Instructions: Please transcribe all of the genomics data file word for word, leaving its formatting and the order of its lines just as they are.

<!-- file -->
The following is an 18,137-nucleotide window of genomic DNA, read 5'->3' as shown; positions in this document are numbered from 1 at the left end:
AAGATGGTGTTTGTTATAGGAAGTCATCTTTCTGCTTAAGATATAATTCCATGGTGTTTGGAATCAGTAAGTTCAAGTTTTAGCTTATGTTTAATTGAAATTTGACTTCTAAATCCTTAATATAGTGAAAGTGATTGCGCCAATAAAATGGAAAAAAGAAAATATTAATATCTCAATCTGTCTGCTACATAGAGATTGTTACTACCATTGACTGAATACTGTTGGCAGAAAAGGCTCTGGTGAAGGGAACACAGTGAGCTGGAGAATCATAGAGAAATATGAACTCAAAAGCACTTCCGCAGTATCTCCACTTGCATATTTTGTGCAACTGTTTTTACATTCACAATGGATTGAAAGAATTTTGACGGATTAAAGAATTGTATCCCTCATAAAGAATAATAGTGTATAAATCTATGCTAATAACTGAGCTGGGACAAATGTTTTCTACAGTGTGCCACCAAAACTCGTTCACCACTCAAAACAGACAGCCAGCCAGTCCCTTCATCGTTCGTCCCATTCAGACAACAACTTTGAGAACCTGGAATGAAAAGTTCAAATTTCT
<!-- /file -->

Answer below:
The following is an 18,137-nucleotide window of genomic DNA, read 5'->3' as shown; positions in this document are numbered from 1 at the left end:
AAGATGGTGTTTGTTATAGGAAGTCATCTTTCTGCTTAAGATATAATTCCATGGTGTTTGGAATCAGTAAGTTCAAGTTTTAGCTTATGTTTAATTGAAATTTGACTTCTAAATCCTTAATATAGTGAAAGTGATTGCGCCAATAAAATGGAAAAAAGAAAATATTAATATCTCAATCTGTCTGCTACATAGAGATTGTTACTACCATTGACTGAATACTGTTGGCAGAAAAGGCTCTGGTGAAGGGAACACAGTGAGCTGGAGAATCATAGAGAAATATGAACTCAAAAGCACTTCCGCAGTATCTCCACTTGCATATTTTGTGCAACTGTTTTTACATTCACAATGGATTGAAAGAATTTTGACGGATTAAAGAATTGTATCCCTCATAAAGAATAATAGTGTATAAATCTATGCTAATAACTGAGCTGGGACAAATGTTTTCTACAGTGTGCCACCAAAACTCGTTCACCACTCAAAACAGACAGCCAGCCAGTCCCTTCATCGTTCGTCCCATTCAGACAACAACTTTGAGAACCTGGAATGAAAAGTTCAAATTTCT